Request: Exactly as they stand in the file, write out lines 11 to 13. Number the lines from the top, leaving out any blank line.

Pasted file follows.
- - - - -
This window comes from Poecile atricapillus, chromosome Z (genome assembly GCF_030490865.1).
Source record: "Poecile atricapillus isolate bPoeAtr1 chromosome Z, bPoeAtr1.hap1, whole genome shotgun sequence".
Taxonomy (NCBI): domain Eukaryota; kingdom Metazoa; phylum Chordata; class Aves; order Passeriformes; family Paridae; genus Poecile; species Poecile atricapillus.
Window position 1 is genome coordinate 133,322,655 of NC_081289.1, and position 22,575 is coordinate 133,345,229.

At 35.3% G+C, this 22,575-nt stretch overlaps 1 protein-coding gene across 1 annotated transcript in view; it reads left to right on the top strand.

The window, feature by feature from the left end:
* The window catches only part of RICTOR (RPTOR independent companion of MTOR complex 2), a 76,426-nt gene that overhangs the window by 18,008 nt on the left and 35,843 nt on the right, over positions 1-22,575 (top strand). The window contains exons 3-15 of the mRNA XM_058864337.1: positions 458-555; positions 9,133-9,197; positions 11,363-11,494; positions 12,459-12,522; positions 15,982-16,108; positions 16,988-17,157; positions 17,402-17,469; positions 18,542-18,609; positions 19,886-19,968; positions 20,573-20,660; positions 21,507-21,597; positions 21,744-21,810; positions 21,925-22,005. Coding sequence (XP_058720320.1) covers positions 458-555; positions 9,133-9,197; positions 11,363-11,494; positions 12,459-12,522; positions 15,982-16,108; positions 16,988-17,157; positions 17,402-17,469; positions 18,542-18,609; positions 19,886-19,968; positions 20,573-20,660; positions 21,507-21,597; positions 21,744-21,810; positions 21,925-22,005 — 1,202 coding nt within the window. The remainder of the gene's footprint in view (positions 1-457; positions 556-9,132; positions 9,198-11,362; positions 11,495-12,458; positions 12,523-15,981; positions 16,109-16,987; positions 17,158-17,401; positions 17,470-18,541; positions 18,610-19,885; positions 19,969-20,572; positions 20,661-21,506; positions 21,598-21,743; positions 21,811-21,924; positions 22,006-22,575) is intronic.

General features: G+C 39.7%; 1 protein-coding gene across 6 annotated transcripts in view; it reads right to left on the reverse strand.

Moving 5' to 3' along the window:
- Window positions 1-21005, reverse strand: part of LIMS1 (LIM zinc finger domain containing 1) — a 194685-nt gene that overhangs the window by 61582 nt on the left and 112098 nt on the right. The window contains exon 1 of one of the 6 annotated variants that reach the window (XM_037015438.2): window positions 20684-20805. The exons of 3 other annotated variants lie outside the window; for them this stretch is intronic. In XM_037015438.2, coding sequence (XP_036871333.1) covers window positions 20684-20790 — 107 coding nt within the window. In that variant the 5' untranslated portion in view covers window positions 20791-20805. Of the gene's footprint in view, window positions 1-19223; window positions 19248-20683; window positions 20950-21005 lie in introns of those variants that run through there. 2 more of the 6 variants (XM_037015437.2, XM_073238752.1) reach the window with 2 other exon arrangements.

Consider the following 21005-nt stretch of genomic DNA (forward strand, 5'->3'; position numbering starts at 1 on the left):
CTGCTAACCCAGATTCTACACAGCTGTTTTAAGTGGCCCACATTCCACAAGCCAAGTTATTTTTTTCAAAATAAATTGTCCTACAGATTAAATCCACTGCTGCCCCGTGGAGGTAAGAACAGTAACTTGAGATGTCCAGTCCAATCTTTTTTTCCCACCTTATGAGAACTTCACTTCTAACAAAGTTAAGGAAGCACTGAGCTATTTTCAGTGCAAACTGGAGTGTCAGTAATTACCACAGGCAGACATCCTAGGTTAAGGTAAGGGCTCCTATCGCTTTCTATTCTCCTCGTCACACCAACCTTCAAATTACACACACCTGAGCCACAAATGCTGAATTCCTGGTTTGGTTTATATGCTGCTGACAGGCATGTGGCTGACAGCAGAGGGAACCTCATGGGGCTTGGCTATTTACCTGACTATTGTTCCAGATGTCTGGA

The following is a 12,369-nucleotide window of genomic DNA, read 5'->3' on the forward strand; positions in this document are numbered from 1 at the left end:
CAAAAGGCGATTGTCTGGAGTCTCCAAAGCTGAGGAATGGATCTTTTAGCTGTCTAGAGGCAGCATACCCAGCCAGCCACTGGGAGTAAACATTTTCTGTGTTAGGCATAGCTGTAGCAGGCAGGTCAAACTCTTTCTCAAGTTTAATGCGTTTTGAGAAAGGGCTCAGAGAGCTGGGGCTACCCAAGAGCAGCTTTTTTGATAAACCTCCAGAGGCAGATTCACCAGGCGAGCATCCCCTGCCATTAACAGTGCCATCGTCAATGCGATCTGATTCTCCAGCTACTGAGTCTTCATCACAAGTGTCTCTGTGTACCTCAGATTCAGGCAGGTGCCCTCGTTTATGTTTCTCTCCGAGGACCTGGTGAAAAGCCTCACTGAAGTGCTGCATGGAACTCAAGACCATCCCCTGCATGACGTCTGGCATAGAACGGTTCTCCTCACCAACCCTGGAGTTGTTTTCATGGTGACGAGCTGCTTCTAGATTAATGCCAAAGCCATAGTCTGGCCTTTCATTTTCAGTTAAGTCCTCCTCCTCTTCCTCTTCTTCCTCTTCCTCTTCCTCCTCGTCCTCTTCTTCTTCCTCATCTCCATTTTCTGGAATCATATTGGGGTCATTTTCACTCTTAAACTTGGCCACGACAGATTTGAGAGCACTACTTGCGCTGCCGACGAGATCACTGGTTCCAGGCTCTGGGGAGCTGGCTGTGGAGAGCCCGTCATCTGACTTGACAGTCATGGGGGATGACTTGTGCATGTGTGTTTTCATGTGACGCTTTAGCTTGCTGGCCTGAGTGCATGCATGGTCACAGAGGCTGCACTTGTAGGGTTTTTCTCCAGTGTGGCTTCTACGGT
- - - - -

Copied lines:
Consider the following 21005-nt stretch of genomic DNA (forward strand, 5'->3'; position numbering starts at 1 on the left):
CTGCTAACCCAGATTCTACACAGCTGTTTTAAGTGGCCCACATTCCACAAGCCAAGTTATTTTTTTCAAAATAAATTGTCCTACAGATTAAATCCACTGCTGCCCCGTGGAGGTAAGAACAGTAACTTGAGATGTCCAGTCCAATCTTTTTTTCCCACCTTATGAGAACTTCACTTCTAACAAAGTTAAGGAAGCACTGAGCTATTTTCAGTGCAAACTGGAGTGTCAGTAATTACCACAGGCAGACATCCTAGGTTAAGGTAAGGGCTCCTATCGCTTTCTATTCTCCTCGTCACACCAACCTTCAAATTACACACACCTGAGCCACAAATGCTGAATTCCTGGTTTGGTTTATATGCTGCTGACAGGCATGTGGCTGACAGCAGAGGGAACCTCATGGGGCTTGGCTATTTACCTGACTATTGTTCCAGATGTCTGGA

The following is a 12,369-nucleotide window of genomic DNA, read 5'->3' on the forward strand; positions in this document are numbered from 1 at the left end: